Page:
A Meeting of Creative Minds
USC College professors bring faculty together to prep a proposal for studying the process of creativity.
Usually scholars, researchers and academics are looking to discover cures for diseases, reasons for existence and other answers to life’s most pressing questions.
But at USC, a group of professors will be joining together to study the very core of how they get from point A to point B — the creative process.
In September, the Templeton Foundation awarded a $100,000 planning grant to USC to prepare a proposal for a university-wide team to study creativity.
The team — Donald Miller, executive director of the USC Center for Religion and Civic Culture; Antonio Damasio, director of the USC Brain and Creativity Institute; and USC Provost Emeritus and University Professor Lloyd Armstrong Jr. — will turn in a full grant application to the Templeton Foundation in January that could result in a multimillion dollar grant over the next several years.
Before submitting the proposal, the team wants to engage USC professors to help design an interdisciplinary think tank on creativity.
“What we’re trying to do is bring people together,” said Armstrong, who holds appointments in the USC Rossier School of Education and USC College's physics and astronomy department. “At USC we have almost anything you need intellectually. But it can be hard for people to find each other. We want to tie together the different threads in the university so that they can relate to one another. And what they will come up with will not be a typical view of creativity.”
The team will conduct one-on-one interviews, host lunches, organize focus groups and bring prominent thinkers to campus. On Nov. 30, a select group of 15 faculty members will attend a one-day retreat to further conceptualize the project.
“This is a cutting-edge issue,” Miller said. “And what we’re trying to do hasn’t been done — a new paradigm of creative studies. USC is poised to mount a major initiative on creativity and move beyond the narrow and discipline-specific emphasis of much of the current research on creativity.”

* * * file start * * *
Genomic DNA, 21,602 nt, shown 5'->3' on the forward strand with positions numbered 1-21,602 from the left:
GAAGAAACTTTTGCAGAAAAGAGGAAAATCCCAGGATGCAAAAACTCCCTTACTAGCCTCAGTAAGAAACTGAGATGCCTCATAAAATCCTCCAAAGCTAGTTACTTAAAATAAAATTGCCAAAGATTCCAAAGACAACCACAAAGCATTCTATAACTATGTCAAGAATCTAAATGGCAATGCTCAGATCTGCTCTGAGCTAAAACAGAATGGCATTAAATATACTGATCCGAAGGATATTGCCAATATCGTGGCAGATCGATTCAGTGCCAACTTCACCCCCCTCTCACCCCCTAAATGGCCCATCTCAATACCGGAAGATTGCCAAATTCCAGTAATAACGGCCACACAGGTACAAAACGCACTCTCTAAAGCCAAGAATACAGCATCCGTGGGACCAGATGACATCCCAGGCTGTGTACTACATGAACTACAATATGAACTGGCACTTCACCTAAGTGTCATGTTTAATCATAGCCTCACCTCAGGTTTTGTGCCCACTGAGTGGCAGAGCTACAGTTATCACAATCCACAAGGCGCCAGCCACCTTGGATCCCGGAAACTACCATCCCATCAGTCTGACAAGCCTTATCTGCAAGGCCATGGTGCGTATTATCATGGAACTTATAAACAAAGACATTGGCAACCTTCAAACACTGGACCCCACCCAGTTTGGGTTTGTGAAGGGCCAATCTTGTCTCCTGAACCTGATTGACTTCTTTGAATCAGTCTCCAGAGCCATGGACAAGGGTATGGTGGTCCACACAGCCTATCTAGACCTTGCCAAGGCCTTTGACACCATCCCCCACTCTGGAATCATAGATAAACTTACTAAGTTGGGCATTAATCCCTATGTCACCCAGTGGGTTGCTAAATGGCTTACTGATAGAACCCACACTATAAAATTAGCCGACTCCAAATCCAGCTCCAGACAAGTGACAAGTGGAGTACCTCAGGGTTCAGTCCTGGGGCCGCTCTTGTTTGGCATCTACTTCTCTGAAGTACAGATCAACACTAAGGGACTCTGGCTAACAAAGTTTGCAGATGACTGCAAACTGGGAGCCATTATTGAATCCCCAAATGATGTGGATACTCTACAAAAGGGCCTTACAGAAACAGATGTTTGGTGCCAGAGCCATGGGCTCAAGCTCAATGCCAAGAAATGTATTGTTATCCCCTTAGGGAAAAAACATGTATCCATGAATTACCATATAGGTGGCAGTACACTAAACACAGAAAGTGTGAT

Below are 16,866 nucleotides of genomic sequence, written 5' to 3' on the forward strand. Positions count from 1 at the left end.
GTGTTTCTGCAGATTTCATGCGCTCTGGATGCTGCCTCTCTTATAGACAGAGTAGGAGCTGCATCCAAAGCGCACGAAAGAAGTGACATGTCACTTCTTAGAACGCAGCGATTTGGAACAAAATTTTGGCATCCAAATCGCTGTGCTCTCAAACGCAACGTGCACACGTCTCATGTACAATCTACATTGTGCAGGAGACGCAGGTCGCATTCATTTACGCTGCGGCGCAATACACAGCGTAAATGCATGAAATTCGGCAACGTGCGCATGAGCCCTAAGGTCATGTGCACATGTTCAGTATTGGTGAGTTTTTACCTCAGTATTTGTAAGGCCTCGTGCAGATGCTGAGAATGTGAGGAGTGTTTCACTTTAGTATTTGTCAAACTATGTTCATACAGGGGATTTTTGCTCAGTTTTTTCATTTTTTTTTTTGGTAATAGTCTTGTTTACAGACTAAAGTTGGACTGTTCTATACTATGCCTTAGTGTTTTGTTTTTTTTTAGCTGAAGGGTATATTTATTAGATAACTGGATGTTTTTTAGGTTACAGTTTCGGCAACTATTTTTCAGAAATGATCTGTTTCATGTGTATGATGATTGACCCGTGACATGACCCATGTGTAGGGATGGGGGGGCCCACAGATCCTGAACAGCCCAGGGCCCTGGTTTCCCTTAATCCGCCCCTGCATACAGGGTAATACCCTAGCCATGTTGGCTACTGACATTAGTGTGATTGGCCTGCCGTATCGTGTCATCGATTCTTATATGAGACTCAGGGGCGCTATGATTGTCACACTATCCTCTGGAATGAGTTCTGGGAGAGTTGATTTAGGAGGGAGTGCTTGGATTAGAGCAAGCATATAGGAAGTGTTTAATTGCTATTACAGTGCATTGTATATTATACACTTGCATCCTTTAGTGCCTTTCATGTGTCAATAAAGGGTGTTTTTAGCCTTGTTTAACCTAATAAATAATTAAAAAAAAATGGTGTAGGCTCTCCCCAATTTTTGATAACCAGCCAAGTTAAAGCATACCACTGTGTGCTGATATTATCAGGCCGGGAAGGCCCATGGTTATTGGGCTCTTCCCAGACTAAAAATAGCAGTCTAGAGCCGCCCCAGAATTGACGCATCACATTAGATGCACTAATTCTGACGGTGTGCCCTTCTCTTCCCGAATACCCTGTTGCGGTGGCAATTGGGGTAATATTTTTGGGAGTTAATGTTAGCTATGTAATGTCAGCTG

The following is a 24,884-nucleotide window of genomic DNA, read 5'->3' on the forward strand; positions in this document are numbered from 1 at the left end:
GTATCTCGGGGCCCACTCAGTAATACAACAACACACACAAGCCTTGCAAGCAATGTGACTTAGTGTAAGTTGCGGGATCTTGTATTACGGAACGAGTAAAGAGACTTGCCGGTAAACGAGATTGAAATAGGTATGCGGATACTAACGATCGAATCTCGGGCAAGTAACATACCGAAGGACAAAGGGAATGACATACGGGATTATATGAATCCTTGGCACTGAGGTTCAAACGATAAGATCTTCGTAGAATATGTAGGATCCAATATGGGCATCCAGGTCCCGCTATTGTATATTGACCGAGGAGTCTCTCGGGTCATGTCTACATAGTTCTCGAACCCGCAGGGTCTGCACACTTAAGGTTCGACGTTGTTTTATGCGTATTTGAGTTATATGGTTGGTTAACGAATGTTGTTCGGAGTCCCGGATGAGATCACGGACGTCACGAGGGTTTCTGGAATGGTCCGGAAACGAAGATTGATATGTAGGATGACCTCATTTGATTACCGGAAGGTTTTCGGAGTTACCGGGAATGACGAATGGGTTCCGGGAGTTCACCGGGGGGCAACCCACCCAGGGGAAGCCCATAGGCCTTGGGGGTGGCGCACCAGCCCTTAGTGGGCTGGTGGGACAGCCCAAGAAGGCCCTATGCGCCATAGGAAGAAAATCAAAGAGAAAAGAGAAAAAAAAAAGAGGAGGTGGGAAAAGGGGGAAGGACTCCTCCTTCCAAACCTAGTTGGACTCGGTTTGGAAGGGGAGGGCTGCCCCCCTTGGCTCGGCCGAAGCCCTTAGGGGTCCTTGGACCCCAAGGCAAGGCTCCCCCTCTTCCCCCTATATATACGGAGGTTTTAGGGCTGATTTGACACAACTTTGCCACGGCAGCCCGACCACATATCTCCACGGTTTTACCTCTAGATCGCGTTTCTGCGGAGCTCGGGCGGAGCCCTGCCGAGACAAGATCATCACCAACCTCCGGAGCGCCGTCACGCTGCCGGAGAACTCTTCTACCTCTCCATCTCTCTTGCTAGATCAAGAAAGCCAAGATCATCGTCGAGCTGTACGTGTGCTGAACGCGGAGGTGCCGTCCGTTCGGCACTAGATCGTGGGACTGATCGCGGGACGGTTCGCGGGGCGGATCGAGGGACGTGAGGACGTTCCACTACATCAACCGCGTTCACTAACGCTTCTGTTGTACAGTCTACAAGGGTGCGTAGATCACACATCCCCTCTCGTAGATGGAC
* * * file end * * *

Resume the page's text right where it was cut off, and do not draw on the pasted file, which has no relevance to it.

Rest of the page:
The project is building on a premise put forth by scholar Richard Ogle, that new breakthroughs in knowledge potentially occur when individuals from different fields come together to work on problems, said Miller, Leonard K. Firestone Professor of Religion and professor of sociology in the College.
“It will be possible to study creativity from a neurobiological perspective in partnership with several other scholarly fields,” said Damasio, holder of the David Dornsife Chair in Neuroscience in the College and professor of psychology and neurology. “The USC community is especially suitable for such an enterprise.”
The foundation, created by English philanthropist and investor John Templeton in 1987, looks to serve as a catalyst for discovery in areas engaging life’s biggest questions. It has funded high-level research on forgiveness, infinity and gratitude, but “creativity is one core theme that we’ve yet to” pursue, said Arthur Schwartz, vice president at Templeton.
“I have an audacious hope that, within the next 10 years, USC becomes known worldwide for being the hotbed for new discoveries and insights on the nature of creativity,” Schwartz said.
Schwartz approached USC College officials about taking creativity research to the next level because he believed the university is seriously committed to cross-disciplinary research.
“I think what will continue to distinguish USC College and USC in general is our ability to find those areas of scholarship in which we can be the best in the world,” said Michael Quick, executive vice dean of USC College. “I am proud that the Templeton Foundation has recognized this in us and is partnering with our faculty to make USC the world's leader in what might be called the emerging field of creativity science.”
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